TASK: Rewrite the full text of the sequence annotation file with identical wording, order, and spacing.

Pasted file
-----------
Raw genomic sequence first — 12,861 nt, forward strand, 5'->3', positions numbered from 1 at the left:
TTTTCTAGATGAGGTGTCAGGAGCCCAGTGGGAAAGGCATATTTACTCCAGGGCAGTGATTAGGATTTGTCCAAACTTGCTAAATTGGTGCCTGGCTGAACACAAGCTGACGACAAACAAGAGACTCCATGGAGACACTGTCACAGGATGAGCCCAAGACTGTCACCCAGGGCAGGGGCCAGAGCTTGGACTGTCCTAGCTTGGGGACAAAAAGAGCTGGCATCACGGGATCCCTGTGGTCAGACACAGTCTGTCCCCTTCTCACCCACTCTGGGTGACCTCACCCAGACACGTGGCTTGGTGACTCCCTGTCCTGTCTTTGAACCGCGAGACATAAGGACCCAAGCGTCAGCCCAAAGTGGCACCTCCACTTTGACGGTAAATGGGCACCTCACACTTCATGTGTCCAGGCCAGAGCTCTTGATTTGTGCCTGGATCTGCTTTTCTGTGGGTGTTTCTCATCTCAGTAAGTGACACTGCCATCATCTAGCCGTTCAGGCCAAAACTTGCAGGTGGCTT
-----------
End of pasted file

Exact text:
Raw genomic sequence first — 12,861 nt, forward strand, 5'->3', positions numbered from 1 at the left:
TTTTCTAGATGAGGTGTCAGGAGCCCAGTGGGAAAGGCATATTTACTCCAGGGCAGTGATTAGGATTTGTCCAAACTTGCTAAATTGGTGCCTGGCTGAACACAAGCTGACGACAAACAAGAGACTCCATGGAGACACTGTCACAGGATGAGCCCAAGACTGTCACCCAGGGCAGGGGCCAGAGCTTGGACTGTCCTAGCTTGGGGACAAAAAGAGCTGGCATCACGGGATCCCTGTGGTCAGACACAGTCTGTCCCCTTCTCACCCACTCTGGGTGACCTCACCCAGACACGTGGCTTGGTGACTCCCTGTCCTGTCTTTGAACCGCGAGACATAAGGACCCAAGCGTCAGCCCAAAGTGGCACCTCCACTTTGACGGTAAATGGGCACCTCACACTTCATGTGTCCAGGCCAGAGCTCTTGATTTGTGCCTGGATCTGCTTTTCTGTGGGTGTTTCTCATCTCAGTAAGTGACACTGCCATCATCTAGCCGTTCAGGCCAAAACTTGCAGGTGGCTT